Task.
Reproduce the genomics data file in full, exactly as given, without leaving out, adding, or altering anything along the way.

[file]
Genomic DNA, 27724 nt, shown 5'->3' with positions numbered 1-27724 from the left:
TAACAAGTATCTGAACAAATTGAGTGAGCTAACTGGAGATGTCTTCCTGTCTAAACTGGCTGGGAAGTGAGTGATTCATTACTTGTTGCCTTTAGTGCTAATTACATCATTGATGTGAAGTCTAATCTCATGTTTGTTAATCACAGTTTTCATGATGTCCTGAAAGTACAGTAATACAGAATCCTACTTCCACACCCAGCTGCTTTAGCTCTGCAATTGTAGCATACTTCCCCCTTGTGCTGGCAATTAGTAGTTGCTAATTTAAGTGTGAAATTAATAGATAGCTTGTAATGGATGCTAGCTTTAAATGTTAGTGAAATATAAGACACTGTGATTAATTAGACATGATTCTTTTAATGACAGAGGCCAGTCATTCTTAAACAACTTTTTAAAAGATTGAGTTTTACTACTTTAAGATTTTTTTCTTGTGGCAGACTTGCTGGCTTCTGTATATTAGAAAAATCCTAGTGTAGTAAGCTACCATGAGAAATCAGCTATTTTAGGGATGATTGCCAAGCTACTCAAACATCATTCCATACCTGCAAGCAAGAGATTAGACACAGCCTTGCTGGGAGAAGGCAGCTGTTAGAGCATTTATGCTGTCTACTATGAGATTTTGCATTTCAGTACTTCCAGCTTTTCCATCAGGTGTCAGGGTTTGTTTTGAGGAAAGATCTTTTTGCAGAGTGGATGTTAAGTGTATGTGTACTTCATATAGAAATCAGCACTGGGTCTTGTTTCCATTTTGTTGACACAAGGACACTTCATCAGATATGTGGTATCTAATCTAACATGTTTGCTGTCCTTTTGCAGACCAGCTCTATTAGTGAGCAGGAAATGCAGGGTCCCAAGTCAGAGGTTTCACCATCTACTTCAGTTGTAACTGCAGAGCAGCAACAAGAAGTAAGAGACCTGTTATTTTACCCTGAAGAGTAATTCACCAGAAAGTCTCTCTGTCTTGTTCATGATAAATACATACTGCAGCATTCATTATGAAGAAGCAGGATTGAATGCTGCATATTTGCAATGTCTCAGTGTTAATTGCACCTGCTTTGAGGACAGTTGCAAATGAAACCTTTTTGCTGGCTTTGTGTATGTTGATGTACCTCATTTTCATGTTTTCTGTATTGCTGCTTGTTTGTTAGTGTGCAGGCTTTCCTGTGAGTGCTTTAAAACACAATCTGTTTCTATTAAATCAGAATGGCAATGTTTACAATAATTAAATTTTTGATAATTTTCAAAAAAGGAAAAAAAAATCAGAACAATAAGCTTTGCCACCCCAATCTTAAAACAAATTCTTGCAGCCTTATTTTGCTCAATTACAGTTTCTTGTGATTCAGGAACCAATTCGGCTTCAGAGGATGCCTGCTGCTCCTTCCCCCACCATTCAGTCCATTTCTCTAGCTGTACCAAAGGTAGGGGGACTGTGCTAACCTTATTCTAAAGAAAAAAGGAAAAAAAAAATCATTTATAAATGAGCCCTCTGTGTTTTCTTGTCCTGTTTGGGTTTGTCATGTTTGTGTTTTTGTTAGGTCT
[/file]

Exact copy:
Genomic DNA, 27724 nt, shown 5'->3' with positions numbered 1-27724 from the left:
TAACAAGTATCTGAACAAATTGAGTGAGCTAACTGGAGATGTCTTCCTGTCTAAACTGGCTGGGAAGTGAGTGATTCATTACTTGTTGCCTTTAGTGCTAATTACATCATTGATGTGAAGTCTAATCTCATGTTTGTTAATCACAGTTTTCATGATGTCCTGAAAGTACAGTAATACAGAATCCTACTTCCACACCCAGCTGCTTTAGCTCTGCAATTGTAGCATACTTCCCCCTTGTGCTGGCAATTAGTAGTTGCTAATTTAAGTGTGAAATTAATAGATAGCTTGTAATGGATGCTAGCTTTAAATGTTAGTGAAATATAAGACACTGTGATTAATTAGACATGATTCTTTTAATGACAGAGGCCAGTCATTCTTAAACAACTTTTTAAAAGATTGAGTTTTACTACTTTAAGATTTTTTTCTTGTGGCAGACTTGCTGGCTTCTGTATATTAGAAAAATCCTAGTGTAGTAAGCTACCATGAGAAATCAGCTATTTTAGGGATGATTGCCAAGCTACTCAAACATCATTCCATACCTGCAAGCAAGAGATTAGACACAGCCTTGCTGGGAGAAGGCAGCTGTTAGAGCATTTATGCTGTCTACTATGAGATTTTGCATTTCAGTACTTCCAGCTTTTCCATCAGGTGTCAGGGTTTGTTTTGAGGAAAGATCTTTTTGCAGAGTGGATGTTAAGTGTATGTGTACTTCATATAGAAATCAGCACTGGGTCTTGTTTCCATTTTGTTGACACAAGGACACTTCATCAGATATGTGGTATCTAATCTAACATGTTTGCTGTCCTTTTGCAGACCAGCTCTATTAGTGAGCAGGAAATGCAGGGTCCCAAGTCAGAGGTTTCACCATCTACTTCAGTTGTAACTGCAGAGCAGCAACAAGAAGTAAGAGACCTGTTATTTTACCCTGAAGAGTAATTCACCAGAAAGTCTCTCTGTCTTGTTCATGATAAATACATACTGCAGCATTCATTATGAAGAAGCAGGATTGAATGCTGCATATTTGCAATGTCTCAGTGTTAATTGCACCTGCTTTGAGGACAGTTGCAAATGAAACCTTTTTGCTGGCTTTGTGTATGTTGATGTACCTCATTTTCATGTTTTCTGTATTGCTGCTTGTTTGTTAGTGTGCAGGCTTTCCTGTGAGTGCTTTAAAACACAATCTGTTTCTATTAAATCAGAATGGCAATGTTTACAATAATTAAATTTTTGATAATTTTCAAAAAAGGAAAAAAAAATCAGAACAATAAGCTTTGCCACCCCAATCTTAAAACAAATTCTTGCAGCCTTATTTTGCTCAATTACAGTTTCTTGTGATTCAGGAACCAATTCGGCTTCAGAGGATGCCTGCTGCTCCTTCCCCCACCATTCAGTCCATTTCTCTAGCTGTACCAAAGGTAGGGGGACTGTGCTAACCTTATTCTAAAGAAAAAAGGAAAAAAAAAATCATTTATAAATGAGCCCTCTGTGTTTTCTTGTCCTGTTTGGGTTTGTCATGTTTGTGTTTTTGTTAGGTCT